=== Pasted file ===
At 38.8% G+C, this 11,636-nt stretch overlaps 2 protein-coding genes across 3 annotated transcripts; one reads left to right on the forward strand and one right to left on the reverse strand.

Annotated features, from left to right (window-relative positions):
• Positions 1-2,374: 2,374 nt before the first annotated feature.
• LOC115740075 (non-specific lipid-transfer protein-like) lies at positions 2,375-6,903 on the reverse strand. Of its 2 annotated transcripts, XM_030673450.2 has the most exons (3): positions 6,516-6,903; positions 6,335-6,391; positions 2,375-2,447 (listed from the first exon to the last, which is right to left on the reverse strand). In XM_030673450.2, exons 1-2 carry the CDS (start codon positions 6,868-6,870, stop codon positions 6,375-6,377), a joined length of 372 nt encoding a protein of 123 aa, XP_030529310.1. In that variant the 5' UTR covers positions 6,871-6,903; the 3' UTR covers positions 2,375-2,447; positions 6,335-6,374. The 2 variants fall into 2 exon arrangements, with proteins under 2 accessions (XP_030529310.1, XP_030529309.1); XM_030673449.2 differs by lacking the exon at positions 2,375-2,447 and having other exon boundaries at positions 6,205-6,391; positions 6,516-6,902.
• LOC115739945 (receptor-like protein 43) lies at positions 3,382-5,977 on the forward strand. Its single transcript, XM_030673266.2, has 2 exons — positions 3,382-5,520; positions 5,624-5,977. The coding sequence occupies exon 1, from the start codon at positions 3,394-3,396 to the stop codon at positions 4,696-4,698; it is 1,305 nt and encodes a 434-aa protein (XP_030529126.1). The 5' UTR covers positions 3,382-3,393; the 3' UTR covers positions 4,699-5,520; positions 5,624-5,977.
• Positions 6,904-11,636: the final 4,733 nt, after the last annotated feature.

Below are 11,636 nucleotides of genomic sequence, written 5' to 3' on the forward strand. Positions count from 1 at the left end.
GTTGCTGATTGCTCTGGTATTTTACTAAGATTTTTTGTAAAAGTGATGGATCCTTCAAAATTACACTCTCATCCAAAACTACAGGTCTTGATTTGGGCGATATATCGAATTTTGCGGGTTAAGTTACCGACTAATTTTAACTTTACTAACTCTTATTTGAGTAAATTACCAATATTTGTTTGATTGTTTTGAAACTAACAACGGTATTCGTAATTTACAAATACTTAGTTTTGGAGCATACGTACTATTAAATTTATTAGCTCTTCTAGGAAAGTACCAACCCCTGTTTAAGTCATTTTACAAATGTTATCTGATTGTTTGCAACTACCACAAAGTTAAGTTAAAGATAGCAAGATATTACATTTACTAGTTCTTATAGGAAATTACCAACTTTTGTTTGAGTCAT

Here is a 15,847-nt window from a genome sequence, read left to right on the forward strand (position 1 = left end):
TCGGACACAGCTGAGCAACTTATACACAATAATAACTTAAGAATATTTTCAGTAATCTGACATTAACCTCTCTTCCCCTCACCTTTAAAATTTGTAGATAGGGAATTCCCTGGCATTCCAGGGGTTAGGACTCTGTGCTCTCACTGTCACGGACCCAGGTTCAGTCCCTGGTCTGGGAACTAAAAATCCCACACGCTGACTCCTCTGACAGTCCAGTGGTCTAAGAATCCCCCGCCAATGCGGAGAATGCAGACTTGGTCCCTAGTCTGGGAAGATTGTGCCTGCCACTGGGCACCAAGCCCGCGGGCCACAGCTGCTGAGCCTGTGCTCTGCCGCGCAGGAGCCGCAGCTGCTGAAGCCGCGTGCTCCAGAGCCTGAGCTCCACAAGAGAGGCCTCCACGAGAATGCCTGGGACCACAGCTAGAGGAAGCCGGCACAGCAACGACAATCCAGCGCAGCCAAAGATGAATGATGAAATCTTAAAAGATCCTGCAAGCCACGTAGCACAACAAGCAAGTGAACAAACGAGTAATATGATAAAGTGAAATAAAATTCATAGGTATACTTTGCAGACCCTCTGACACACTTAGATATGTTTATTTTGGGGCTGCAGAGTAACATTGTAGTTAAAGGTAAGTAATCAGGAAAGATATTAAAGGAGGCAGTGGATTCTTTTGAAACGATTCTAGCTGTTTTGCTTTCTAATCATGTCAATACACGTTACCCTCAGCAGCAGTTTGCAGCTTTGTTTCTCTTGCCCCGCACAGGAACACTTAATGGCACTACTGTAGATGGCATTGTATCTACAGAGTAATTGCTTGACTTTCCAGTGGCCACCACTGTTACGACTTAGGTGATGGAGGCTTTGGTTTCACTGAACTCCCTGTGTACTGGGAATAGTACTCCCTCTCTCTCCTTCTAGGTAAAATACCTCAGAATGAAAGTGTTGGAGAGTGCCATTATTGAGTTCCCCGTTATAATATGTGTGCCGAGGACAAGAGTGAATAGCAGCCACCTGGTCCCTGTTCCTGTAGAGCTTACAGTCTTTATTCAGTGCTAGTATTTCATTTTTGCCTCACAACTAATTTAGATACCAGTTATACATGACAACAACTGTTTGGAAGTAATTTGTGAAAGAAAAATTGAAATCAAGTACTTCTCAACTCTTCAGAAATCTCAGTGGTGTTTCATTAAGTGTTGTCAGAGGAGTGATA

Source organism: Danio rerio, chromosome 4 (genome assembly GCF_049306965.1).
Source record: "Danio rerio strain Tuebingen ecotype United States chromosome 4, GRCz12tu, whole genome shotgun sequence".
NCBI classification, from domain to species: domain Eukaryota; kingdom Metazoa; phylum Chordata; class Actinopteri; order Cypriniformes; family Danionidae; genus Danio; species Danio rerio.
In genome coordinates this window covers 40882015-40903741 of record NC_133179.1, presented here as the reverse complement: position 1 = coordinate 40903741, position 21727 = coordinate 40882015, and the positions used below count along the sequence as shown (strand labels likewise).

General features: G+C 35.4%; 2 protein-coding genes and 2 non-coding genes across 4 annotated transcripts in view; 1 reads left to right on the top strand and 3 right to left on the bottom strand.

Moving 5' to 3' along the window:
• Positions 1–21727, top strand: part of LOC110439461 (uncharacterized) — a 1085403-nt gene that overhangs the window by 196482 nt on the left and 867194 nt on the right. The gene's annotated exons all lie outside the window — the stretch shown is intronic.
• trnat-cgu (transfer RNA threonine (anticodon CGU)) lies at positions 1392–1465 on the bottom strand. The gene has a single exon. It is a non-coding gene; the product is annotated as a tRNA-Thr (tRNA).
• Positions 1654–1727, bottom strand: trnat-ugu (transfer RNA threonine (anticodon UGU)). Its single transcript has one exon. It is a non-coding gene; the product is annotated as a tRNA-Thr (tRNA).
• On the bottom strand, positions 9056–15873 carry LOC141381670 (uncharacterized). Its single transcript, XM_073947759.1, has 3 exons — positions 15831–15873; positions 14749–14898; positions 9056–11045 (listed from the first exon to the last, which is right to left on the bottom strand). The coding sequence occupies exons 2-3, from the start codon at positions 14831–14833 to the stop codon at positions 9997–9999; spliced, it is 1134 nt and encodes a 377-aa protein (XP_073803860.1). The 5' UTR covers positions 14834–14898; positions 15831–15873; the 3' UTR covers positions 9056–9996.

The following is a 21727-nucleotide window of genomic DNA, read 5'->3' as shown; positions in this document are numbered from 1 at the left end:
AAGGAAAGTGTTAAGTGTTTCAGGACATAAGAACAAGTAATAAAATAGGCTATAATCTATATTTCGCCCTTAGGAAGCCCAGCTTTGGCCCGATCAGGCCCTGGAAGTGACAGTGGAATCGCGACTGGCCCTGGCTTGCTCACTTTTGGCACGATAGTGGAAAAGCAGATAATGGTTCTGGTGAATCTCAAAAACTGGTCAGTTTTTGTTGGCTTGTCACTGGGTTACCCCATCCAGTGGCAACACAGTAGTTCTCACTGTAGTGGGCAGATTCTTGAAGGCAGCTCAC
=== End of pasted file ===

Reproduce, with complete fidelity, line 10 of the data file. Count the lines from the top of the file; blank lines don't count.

TCGGACACAGCTGAGCAACTTATACACAATAATAACTTAAGAATATTTTCAGTAATCTGACATTAACCTCTCTTCCCCTCACCTTTAAAATTTGTAGATAGGGAATTCCCTGGCATTCCAGGGGTTAGGACTCTGTGCTCTCACTGTCACGGACCCAGGTTCAGTCCCTGGTCTGGGAACTAAAAATCCCACACGCTGACTCCTCTGACAGTCCAGTGGTCTAAGAATCCCCCGCCAATGCGGAGAATGCAGACTTGGTCCCTAGTCTGGGAAGATTGTGCCTGCCACTGGGCACCAAGCCCGCGGGCCACAGCTGCTGAGCCTGTGCTCTGCCGCGCAGGAGCCGCAGCTGCTGAAGCCGCGTGCTCCAGAGCCTGAGCTCCACAAGAGAGGCCTCCACGAGAATGCCTGGGACCACAGCTAGAGGAAGCCGGCACAGCAACGACAATCCAGCGCAGCCAAAGATGAATGATGAAATCTTAAAAGATCCTGCAAGCCACGTAGCACAACAAGCAAGTGAACAAACGAGTAATATGATAAAGTGAAATAAAATTCATAGGTATACTTTGCAGACCCTCTGACACACTTAGATATGTTTATTTTGGGGCTGCAGAGTAACATTGTAGTTAAAGGTAAGTAATCAGGAAAGATATTAAAGGAGGCAGTGGATTCTTTTGAAACGATTCTAGCTGTTTTGCTTTCTAATCATGTCAATACACGTTACCCTCAGCAGCAGTTTGCAGCTTTGTTTCTCTTGCCCCGCACAGGAACACTTAATGGCACTACTGTAGATGGCATTGTATCTACAGAGTAATTGCTTGACTTTCCAGTGGCCACCACTGTTACGACTTAGGTGATGGAGGCTTTGGTTTCACTGAACTCCCTGTGTACTGGGAATAGTACTCCCTCTCTCTCCTTCTAGGTAAAATACCTCAGAATGAAAGTGTTGGAGAGTGCCATTATTGAGTTCCCCGTTATAATATGTGTGCCGAGGACAAGAGTGAATAGCAGCCACCTGGTCCCTGTTCCTGTAGAGCTTACAGTCTTTATTCAGTGCTAGTATTTCATTTTTGCCTCACAACTAATTTAGATACCAGTTATACATGACAACAACTGTTTGGAAGTAATTTGTGAAAGAAAAATTGAAATCAAGTACTTCTCAACTCTTCAGAAATCTCAGTGGTGTTTCATTAAGTGTTGTCAGAGGAGTGATA